Max Lugavere: I think we have yet to see mobile technology really coming to fruition in the way that I think it eventually will. I think Current will be heavily involved in that when it does. I also think that Current has a long way to go in terms of mass penetration which, you know, for better or worse, all of our marketing up until this point has been very grassroots. It's just people that stumble upon the channel or see something about us on the web, tune in and then become hooked and then they told their friends. It's been very vital in that sense. But that said, it doesn't have the mainstream following that "The Hills" has and I think that that is sort of a crime, you know, and then, I think that in 5 years what I'd like to see is just Current being a massive hit, with people all over the world tuning into Current TV to see a perspective that you are not going to see anywhere else. We really want to enrich the dialogue between young people and the concept of news, it's just... it's all about information dissemination and I think that the more eyes, the more power you have, and Current definitely, we want to have the power, we want the influence, we want to use it for good.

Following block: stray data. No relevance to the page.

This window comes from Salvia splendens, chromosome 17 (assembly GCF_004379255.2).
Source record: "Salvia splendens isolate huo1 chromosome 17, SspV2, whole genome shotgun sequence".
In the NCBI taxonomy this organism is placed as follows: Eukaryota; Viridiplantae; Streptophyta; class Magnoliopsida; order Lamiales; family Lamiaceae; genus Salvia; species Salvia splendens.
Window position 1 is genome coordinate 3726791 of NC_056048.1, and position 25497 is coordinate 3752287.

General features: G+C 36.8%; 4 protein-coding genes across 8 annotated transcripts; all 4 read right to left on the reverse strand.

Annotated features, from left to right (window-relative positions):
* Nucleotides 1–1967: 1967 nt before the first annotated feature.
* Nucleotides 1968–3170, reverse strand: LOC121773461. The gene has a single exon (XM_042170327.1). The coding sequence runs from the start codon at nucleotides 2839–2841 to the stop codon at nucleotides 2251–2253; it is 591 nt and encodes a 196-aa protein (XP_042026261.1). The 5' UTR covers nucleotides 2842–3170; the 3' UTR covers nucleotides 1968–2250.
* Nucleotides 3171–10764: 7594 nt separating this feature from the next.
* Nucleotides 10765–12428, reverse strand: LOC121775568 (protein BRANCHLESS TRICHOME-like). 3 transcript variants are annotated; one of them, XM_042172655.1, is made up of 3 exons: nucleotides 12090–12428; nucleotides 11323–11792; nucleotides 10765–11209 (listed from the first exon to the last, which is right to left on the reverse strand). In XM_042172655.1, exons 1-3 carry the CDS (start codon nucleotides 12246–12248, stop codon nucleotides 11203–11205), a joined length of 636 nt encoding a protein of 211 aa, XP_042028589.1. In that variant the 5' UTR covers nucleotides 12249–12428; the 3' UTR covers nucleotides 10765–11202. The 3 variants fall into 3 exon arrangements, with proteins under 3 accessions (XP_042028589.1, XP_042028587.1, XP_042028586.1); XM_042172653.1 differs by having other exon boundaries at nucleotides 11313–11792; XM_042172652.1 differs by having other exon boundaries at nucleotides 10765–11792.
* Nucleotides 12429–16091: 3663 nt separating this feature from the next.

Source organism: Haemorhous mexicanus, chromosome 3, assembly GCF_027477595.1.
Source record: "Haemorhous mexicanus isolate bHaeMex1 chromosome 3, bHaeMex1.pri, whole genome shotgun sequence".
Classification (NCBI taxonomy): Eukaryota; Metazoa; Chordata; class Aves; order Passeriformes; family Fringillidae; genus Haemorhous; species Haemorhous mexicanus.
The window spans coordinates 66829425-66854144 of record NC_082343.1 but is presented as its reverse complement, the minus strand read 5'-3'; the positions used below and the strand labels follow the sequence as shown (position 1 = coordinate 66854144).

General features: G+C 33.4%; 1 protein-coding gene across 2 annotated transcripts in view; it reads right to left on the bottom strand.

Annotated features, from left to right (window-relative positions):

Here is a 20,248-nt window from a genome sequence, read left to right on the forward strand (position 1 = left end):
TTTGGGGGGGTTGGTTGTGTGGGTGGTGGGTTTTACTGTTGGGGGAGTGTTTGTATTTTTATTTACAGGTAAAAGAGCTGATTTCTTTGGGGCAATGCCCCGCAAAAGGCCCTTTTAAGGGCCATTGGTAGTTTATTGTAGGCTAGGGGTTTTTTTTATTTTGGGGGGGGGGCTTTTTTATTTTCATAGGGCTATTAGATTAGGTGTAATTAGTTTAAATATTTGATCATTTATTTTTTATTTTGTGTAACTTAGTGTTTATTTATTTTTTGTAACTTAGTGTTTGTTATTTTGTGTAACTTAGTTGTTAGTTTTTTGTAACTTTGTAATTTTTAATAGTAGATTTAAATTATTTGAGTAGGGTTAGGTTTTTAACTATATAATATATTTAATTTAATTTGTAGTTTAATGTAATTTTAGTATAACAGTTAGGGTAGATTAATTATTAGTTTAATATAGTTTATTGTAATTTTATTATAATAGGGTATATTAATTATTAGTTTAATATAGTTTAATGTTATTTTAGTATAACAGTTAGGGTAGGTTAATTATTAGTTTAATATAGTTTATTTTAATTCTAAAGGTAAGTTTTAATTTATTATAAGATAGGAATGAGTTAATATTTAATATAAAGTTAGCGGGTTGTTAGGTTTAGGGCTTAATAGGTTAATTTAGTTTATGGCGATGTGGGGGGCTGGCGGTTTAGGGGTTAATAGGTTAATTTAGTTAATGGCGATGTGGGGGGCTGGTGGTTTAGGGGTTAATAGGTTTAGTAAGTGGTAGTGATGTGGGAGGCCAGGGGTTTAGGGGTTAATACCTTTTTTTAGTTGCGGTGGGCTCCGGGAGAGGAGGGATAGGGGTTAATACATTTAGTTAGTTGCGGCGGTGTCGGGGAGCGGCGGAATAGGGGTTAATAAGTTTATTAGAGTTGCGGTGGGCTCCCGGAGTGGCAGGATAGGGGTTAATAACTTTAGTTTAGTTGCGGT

Recorded on: April 14, 2009
Off-beat content is welcome, but it’s up to users to filter quality from crap.